Hammer of the Gods – Review ★★

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Twilight star Charlie Bewley takes the lead in this barbaric bloodbath of a fantasy/thriller which gained its UK premier at Frightfest 2013, though is not strictly speaking a horror film. No doubt spawned from the success of other similar axe-wielding, David and Goliath style medieval action movies (think 300, Valhalla Rising), Hammer of the Gods starts off quite slow but spirals into a bizarre macho Viking gangster piece, utilising the most taboo subject matter for no apparent reason other than to repulse its viewer.

From the get go it did not start well, with freeze frame titles introducing us to the rag-tag bunch of warriors arriving into England as part of an entourage called to reinforce the Viking position against the Saxons. This approach is definitely better left to gritty crime capers such as Snatch, Trainspotting and Mean Streets, as here it felt overdone and unnecessary, especially as it becomes apparent many of the characters introduced won’t be around that long anyway.

hammerBewley is young warrior Steinar, the son of dying King Bagsecg (James Cosmo), who upon his arrival is tasked with the quest of finding his estranged brother Hakan (Elliot Cowan) so that he can be convinced to lay claim to the throne that once banished him. Accompanied by his group of sweary un-merry men, he runs into all kinds of unsavory characters whilst venturing across hostile territory on a mission that culminates in cruelty, incest and cannibalism and sees Steinar’s transition from a somewhat caring, loyal soldier to the man his father always wanted him to be – a vicious (for want of a better word) scoundrel.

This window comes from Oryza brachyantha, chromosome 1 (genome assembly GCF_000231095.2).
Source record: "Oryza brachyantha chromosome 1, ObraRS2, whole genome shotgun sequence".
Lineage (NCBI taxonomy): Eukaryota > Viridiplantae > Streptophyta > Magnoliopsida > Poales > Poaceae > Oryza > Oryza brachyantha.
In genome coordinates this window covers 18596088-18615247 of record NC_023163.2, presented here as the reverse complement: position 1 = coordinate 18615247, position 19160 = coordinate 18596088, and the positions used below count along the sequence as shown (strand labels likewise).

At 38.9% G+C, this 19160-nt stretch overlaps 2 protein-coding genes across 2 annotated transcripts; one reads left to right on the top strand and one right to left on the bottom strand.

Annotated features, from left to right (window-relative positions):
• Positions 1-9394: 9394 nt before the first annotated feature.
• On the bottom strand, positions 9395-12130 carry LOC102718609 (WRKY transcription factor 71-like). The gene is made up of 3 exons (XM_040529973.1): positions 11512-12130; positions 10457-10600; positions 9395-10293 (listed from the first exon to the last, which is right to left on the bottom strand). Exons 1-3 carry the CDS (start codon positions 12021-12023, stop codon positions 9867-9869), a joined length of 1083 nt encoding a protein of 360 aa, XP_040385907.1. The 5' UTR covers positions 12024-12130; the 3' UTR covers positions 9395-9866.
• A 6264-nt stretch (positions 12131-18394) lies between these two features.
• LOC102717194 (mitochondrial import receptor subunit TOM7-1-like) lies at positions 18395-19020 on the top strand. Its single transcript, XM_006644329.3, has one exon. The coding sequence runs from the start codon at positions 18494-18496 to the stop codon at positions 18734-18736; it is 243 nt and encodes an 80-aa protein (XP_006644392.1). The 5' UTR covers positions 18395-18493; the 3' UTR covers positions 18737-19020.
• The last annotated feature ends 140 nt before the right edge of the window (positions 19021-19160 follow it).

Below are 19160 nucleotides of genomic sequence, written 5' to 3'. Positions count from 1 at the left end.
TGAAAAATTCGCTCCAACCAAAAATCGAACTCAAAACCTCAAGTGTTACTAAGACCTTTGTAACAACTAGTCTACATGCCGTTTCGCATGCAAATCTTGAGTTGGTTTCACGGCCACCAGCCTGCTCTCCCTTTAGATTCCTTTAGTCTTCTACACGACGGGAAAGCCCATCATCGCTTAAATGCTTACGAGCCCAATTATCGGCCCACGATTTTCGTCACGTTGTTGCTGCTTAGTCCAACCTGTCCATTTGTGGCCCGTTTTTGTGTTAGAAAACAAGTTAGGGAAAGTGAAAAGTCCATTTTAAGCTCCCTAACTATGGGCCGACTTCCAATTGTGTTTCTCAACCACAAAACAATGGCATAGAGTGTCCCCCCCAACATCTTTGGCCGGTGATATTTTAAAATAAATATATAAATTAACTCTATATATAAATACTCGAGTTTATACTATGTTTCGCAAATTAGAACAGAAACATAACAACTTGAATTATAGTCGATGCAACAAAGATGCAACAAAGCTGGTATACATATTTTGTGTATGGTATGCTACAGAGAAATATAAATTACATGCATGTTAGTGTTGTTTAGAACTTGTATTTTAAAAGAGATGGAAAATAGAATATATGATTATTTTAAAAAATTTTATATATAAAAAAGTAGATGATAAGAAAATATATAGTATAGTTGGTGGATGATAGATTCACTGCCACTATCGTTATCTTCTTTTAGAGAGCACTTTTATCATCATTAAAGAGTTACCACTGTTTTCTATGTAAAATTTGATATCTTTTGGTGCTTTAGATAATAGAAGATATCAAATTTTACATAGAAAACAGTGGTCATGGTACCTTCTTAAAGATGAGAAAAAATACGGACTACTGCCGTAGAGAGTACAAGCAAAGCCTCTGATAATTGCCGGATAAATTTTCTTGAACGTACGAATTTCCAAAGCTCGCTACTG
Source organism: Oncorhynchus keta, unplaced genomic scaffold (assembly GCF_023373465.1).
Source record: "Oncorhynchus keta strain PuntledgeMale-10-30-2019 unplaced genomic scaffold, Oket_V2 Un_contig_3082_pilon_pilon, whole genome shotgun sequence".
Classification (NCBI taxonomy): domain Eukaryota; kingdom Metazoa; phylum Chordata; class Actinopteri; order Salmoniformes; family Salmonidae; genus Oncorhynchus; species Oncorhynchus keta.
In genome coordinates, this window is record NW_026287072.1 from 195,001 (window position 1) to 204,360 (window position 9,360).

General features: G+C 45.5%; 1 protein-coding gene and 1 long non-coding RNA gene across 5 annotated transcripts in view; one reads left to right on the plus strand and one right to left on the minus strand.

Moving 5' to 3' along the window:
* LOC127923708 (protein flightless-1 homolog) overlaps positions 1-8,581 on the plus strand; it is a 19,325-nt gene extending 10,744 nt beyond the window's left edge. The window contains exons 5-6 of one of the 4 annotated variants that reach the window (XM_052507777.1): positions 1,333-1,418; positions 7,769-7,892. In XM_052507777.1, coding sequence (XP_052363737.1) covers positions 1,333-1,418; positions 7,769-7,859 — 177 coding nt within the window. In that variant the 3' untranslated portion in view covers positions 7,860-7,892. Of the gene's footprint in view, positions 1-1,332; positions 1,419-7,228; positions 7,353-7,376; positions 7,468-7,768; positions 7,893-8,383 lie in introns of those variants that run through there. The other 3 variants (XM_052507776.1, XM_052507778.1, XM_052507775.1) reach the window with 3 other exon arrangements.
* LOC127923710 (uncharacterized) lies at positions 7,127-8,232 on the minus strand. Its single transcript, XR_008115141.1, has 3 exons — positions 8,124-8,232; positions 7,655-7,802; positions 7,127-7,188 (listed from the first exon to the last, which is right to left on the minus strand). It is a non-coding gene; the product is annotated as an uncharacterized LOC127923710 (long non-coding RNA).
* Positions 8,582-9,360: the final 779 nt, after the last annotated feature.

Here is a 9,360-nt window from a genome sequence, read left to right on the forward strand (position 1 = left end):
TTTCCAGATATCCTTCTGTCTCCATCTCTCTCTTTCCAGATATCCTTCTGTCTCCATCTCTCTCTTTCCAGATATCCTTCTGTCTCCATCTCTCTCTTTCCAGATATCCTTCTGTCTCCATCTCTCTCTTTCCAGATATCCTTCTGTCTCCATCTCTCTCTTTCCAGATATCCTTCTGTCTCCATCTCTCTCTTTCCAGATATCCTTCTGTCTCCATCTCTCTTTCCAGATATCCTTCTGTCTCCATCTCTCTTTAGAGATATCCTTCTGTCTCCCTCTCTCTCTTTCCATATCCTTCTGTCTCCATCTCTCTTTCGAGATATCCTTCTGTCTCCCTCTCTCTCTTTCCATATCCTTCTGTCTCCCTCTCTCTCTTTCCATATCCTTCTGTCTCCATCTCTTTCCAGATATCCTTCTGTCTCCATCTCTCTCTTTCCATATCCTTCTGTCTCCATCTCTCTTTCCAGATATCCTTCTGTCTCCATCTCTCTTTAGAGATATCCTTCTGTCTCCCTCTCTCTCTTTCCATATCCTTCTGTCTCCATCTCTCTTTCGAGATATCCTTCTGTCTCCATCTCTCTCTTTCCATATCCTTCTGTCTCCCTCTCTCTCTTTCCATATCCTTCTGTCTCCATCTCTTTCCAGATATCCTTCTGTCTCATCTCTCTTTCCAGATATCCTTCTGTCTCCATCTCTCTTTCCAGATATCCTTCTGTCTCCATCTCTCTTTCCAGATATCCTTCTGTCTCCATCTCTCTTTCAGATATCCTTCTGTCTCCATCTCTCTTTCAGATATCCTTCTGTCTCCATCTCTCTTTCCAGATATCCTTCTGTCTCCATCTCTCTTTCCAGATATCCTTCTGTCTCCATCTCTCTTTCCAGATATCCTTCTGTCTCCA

The fact that the ultimate war is against Anglo-Saxons is apparently a moot point here as the gang spend far more time fighting each other than they do the sworn enemy, however for fans of an abundance of hand to hand to axe to sword violence Hammer of the Gods will certainly give you your fill.

Like its counterparts before it Hammer of the Gods tends to favour visuals over characterisation however it’s not all bad, the British countryside makes for a stunning backdrop to the madness, the costumes are nicely done and the actors are undoubtedly a talented bunch, for the most part, however the dialogue is just too cheesy and the character arcs too flimsy for them to engage an audience or show any range of emotion.

At the beginning of the preview we were warned that if you were an expert on Viking mythology then this probably wouldn’t be the film for you, but as time went on it became apparent that if you were an expert in anything this probably wouldn’t stimulate too much.

Despite director Farren Blackburn creating a good looking piece from his meager budget, Hammer of the Gods is an ultimately disengaging and strictly for the blood thirsty action romp, with a few redeeming features that get lost in the absurdity of it all.

Katie Hall is the assistant editor at Critics Associated.